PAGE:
Factors Associated With Longer Time to Treatment for Patients With Suspected Acute Coronary Syndromes
A Cohort Study
Background—Rapid treatment of acute coronary syndromes (ACS) is important; causes of delay in emergency medical services care of ACS are poorly understood.
Methods and Results—We performed an analysis of data from IMMEDIATE (Immediate Myocardial Metabolic Enhancement during Initial Assessment and Treatment in Emergency Care), a randomized controlled trial of emergency medical services treatment of people with symptoms suggesting ACS, using hierarchical multiple regression of elapsed time. Out-of-hospital ECGs were performed on 54 230 adults calling 9-1-1; 871 had presumed ACS, 303 of whom had ST-segment elevation myocardial infarction and underwent percutaneous coronary intervention. Women, participants with diabetes mellitus, and participants without previous cardiovascular disease waited longer to call 9-1-1 (by 28 minutes, P<0.01; 10 minutes, P=0.03; and 6 minutes, P=0.02, respectively), compared with their counterparts. Time from emergency medical services arrival to ECG was longer for women (1.5 minutes; P<0.01), older individuals (1.3 minutes; P<0.01), and those without a primary complaint of chest pain (3.5 minutes; P<0.01). On-scene times were longer for women (2 minutes; P<0.01) and older individuals (2 minutes; P<0.01). Older individuals and participants presenting on weekends and nights had longer door-to-balloon times (by 10, 14, and 11 minutes, respectively; P<0.01). Women and older individuals had longer total times (medical contact to balloon inflation: 16 minutes, P=0.01, and 9 minutes, P<0.01, respectively; symptom onset to balloon inflation: 31.5 minutes for women; P=0.02).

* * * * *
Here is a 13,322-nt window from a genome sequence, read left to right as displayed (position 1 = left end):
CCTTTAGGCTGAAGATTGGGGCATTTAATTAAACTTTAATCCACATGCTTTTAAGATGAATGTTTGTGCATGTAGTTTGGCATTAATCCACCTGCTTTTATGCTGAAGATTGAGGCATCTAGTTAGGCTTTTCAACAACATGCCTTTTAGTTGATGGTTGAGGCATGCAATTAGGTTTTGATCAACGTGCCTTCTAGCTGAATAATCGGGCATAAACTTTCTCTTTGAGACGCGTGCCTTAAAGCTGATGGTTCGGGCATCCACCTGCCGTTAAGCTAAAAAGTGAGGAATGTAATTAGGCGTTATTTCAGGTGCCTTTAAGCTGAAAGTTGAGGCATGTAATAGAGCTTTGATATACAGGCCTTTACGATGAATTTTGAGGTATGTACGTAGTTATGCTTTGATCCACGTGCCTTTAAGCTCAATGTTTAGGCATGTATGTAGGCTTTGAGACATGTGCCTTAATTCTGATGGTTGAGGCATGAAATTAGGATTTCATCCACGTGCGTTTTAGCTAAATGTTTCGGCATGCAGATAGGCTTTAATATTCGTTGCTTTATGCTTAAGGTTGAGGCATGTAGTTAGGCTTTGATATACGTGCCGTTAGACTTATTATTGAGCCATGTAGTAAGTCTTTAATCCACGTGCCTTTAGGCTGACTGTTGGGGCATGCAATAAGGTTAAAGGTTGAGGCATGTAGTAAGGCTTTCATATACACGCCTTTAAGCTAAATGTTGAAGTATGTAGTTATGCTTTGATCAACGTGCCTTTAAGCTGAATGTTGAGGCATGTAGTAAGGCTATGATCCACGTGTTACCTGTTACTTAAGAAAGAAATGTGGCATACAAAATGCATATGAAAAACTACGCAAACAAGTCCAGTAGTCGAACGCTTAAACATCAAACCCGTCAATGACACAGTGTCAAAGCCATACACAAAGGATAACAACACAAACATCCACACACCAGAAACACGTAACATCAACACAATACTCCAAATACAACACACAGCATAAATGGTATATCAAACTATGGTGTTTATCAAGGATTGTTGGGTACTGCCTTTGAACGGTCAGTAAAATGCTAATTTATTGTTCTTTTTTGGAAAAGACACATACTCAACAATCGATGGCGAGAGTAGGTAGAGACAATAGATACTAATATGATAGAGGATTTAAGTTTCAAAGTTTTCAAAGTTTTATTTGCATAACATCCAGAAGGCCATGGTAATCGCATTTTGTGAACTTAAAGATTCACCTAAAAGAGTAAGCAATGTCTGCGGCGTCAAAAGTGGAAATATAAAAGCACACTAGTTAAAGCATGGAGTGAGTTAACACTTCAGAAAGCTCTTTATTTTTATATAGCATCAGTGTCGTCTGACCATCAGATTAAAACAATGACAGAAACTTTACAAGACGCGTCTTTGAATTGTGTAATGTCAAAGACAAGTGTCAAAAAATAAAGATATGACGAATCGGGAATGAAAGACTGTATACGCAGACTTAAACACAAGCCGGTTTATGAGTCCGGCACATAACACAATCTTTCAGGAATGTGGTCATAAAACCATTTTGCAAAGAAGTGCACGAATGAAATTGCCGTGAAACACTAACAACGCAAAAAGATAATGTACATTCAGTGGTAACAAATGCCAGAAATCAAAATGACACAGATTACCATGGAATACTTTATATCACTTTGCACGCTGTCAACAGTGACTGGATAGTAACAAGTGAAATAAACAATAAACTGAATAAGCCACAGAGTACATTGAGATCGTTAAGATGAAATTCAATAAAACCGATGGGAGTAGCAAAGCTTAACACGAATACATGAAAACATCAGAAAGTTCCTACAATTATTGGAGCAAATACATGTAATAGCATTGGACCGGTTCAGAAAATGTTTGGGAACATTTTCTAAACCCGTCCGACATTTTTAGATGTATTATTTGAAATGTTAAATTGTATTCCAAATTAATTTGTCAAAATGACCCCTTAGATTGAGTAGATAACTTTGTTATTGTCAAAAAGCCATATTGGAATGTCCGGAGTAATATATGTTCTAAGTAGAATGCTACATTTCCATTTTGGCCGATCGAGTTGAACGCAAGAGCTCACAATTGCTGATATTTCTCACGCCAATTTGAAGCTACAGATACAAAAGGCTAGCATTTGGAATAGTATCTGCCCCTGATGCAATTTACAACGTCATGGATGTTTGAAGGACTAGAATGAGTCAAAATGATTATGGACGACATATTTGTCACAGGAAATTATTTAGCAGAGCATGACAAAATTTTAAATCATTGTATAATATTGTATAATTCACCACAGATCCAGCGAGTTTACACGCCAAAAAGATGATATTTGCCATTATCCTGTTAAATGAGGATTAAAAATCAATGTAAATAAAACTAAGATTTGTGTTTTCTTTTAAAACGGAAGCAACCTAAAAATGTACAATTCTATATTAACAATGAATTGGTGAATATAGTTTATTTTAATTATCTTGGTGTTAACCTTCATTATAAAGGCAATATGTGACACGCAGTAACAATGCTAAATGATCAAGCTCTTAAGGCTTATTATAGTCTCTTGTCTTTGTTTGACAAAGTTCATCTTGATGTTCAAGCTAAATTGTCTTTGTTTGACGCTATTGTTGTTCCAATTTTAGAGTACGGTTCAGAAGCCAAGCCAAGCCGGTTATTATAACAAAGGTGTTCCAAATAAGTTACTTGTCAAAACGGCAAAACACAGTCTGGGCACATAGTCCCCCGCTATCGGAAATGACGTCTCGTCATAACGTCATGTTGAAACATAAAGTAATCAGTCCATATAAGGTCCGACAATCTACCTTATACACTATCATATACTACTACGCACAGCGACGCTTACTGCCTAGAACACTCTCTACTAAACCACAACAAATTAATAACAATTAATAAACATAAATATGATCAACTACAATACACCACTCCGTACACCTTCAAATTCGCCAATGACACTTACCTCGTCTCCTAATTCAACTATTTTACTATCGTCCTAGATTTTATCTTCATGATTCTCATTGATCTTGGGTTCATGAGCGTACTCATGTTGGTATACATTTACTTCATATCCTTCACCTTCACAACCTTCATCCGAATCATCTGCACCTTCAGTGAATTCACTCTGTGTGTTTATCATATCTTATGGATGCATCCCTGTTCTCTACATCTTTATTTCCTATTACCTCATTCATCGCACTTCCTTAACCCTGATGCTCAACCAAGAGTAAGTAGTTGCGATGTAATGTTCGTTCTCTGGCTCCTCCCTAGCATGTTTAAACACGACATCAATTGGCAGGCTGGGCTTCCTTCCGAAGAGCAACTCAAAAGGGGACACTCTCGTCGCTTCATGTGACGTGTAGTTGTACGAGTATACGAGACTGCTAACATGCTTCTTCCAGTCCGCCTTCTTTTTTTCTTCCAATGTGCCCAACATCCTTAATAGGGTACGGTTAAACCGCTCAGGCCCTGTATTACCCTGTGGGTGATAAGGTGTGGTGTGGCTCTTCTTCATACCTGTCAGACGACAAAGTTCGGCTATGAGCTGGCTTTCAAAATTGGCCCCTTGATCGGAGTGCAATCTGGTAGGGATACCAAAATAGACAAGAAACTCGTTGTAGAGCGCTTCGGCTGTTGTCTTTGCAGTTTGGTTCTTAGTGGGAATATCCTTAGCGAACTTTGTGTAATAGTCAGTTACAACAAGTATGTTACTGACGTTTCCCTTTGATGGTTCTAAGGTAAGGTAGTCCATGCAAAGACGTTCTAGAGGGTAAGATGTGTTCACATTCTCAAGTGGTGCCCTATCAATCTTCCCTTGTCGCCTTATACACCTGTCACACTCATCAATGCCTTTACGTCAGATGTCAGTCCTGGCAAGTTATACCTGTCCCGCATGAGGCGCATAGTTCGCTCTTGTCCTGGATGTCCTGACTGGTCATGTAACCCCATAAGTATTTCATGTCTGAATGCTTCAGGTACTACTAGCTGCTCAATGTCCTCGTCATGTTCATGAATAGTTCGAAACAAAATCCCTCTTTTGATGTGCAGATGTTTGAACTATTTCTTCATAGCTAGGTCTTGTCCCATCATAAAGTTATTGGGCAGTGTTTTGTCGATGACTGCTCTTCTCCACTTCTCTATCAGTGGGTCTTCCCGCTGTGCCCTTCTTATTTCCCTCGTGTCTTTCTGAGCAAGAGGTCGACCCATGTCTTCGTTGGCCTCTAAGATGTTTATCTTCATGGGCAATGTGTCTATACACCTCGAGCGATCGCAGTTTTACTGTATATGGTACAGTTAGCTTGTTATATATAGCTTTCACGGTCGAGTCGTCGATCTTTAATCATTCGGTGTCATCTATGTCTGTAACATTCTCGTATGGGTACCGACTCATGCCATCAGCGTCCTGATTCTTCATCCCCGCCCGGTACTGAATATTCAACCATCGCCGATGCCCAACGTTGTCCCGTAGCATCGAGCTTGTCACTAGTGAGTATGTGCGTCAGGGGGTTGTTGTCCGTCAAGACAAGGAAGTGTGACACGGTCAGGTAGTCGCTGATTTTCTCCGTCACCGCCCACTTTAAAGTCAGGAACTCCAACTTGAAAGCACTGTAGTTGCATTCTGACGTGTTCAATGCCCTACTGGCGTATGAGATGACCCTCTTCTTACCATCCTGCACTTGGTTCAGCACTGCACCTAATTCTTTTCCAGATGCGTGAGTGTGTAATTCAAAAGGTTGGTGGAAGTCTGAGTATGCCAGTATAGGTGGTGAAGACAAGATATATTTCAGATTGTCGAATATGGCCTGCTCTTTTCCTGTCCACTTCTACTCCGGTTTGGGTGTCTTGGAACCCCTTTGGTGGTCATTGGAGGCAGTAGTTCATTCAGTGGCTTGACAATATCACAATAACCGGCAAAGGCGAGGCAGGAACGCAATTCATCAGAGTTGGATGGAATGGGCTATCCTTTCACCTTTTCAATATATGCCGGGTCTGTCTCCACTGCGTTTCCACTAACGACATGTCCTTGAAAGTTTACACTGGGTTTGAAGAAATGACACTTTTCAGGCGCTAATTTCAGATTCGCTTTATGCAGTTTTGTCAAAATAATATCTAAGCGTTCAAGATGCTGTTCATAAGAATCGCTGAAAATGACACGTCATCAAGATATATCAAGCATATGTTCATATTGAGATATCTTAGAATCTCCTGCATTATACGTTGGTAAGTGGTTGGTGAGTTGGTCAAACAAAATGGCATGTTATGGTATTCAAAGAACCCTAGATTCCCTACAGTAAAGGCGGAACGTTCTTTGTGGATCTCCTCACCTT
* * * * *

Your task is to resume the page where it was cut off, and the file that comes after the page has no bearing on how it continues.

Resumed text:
Conclusions—We found delays throughout ACS care, resulting in substantial differences in total times for women and older individuals. These delays may impact outcomes; a comprehensive approach to reduce delay is needed.
- Received June 15, 2013.
- Accepted December 6, 2013.
- © 2014 American Heart Association, Inc.